Vietnam veteran: New memorial needs your photos of those who served in war

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Shelly Birkelo
Wednesday, February 26, 2014

JANESVILLE—Two worn, laminated photos in Bill Williams' wallet are nearly 50 years old.

The Janesville Vietnam veteran always carries the faded, moisture-damaged black-and-white pictures of his fallen Army comrades.

Williams served with John Paul Crandall, 22, from Aurora, Ill., and Richard Gene Wormdahl, 21, from Sugar Grove, Ill., from 1966-67.

"We were in the same platoon, same squad," he said.

The pictures capture the day they decided to put on their dress uniforms, go to their military base post exchange and have their photos taken.

"I'm the only one who made it back," said Williams, 68.

He doesn't go a day without thinking about the men or Vietnam.

That's why Williams submitted their photos along with five others—classmates and those he fought with--to the Vietnam Veterans Memorial Fund. The nonprofit organization is raising money to build the Education Center at The Wall in the shadow of the Lincoln Memorial in Washington, D.C.

He wants to encourage others to do the same.

"If we get the information out, more pictures will be sent, and the Vietnam Memorial will have a picture of every name," he said.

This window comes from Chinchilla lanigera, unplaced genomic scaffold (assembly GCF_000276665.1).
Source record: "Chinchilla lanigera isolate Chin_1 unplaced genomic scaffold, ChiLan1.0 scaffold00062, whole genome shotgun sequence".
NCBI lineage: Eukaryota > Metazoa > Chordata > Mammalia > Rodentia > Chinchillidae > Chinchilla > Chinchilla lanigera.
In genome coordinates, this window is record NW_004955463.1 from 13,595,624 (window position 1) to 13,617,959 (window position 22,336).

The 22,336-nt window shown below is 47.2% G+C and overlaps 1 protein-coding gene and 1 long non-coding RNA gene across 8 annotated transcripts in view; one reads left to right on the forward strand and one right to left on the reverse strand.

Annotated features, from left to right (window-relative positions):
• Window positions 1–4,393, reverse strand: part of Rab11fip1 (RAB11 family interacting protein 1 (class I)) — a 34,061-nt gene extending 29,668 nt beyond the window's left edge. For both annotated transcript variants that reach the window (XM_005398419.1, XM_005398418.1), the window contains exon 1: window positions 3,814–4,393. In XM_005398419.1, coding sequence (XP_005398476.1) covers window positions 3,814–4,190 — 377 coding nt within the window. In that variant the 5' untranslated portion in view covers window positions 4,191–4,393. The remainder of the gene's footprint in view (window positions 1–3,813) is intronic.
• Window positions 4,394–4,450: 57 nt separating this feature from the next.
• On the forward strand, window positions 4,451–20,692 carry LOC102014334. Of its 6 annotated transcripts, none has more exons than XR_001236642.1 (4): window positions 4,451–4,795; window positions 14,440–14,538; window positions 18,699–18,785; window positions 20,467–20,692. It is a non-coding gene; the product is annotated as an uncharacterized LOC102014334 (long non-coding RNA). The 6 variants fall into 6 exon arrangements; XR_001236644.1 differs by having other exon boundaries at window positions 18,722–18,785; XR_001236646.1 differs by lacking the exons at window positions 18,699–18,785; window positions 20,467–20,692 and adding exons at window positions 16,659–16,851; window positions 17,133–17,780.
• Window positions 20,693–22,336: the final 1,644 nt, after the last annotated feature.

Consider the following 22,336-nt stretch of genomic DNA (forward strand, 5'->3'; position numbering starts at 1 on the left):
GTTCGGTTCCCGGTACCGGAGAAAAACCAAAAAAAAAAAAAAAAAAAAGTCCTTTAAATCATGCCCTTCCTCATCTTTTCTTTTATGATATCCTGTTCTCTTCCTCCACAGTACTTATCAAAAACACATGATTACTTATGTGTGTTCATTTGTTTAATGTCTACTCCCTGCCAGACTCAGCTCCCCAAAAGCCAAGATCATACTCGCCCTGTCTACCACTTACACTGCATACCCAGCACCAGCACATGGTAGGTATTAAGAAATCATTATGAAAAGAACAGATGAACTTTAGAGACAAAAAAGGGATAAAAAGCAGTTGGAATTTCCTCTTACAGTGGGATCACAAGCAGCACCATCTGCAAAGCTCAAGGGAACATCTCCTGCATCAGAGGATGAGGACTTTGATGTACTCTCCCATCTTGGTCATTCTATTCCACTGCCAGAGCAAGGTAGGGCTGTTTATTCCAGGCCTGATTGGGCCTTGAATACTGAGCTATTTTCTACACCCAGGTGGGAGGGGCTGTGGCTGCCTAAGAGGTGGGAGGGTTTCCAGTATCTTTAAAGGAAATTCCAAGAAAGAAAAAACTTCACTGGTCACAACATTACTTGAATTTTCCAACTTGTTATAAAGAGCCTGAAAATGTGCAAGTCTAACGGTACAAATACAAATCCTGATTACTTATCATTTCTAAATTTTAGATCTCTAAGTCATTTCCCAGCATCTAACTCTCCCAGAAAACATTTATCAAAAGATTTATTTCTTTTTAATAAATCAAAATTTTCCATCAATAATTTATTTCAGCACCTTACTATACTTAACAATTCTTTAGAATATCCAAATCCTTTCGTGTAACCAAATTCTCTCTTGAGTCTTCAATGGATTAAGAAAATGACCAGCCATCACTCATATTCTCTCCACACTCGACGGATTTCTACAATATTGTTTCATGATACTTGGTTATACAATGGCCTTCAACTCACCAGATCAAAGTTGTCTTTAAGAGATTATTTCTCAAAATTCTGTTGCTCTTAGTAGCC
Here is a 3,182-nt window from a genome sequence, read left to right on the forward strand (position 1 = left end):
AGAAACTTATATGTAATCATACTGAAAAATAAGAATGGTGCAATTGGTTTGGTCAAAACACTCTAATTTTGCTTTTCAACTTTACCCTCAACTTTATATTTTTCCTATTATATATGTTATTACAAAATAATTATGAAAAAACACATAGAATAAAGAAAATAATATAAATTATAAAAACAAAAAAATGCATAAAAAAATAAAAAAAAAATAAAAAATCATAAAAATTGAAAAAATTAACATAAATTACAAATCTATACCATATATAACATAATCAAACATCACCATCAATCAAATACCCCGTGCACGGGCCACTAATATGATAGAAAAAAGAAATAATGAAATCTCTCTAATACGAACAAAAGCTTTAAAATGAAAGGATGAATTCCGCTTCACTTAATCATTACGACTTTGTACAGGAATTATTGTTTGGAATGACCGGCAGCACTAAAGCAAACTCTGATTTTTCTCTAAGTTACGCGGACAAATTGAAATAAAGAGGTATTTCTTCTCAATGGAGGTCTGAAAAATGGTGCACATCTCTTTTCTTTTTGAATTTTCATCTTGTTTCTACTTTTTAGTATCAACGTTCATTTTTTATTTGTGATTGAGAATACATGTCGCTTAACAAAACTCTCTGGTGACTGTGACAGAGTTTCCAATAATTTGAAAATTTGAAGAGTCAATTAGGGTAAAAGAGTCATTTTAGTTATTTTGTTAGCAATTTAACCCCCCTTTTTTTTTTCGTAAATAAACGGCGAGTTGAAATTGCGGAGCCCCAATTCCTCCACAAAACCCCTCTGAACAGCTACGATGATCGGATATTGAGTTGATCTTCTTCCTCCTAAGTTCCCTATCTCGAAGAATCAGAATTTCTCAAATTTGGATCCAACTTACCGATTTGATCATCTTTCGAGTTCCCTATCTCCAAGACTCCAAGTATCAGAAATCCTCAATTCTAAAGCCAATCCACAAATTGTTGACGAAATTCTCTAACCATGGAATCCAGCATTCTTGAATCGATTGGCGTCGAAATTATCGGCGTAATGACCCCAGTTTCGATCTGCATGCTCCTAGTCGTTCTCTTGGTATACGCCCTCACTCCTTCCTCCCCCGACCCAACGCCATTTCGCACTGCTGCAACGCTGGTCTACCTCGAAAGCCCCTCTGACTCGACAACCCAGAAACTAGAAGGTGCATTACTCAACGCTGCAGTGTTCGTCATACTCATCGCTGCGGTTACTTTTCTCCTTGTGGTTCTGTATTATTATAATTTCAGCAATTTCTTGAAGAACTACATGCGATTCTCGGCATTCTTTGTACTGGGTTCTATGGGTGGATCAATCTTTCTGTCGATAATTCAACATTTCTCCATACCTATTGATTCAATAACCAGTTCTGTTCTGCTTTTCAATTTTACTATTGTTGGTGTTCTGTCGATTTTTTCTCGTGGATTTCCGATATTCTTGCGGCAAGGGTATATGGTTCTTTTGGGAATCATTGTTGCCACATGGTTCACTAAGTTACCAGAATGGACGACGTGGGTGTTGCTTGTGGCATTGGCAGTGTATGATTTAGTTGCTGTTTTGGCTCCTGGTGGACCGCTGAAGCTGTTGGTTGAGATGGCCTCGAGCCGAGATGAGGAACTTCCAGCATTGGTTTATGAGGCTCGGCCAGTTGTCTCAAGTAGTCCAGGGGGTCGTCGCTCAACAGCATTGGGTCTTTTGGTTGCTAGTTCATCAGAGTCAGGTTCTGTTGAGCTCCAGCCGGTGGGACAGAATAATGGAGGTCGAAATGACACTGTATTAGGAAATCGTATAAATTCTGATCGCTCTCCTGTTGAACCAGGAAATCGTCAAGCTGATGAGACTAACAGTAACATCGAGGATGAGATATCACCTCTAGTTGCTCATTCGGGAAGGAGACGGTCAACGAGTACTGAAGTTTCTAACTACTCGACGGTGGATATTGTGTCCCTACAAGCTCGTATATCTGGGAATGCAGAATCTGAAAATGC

The Wall of Faces contains information on 18 Janesville Vietnam veterans, but two don't have photos: Alvin L. Halverson, who died Feb. 10, 1970, and David P. Hellenbrand, whose date of casualty is reported as Dec. 1, 1968.

Construction is planned to start this year on the Education Center at The Wall that will feature a digital display of photographs of the fallen, exhibits containing some of the more than 400,000 remembrances left at The Wall, as well as other visuals and narratives recounting the nature of combat in Vietnam.

Most who visit The Wall know little about those who served, but Williams said the education center would help fill that void.

It will be a place to reflect, remember and honor these soldiers plus put a face with their names, he said.

"In my lifetime I will never forget them," Williams said.

"I don't want others to forget them."

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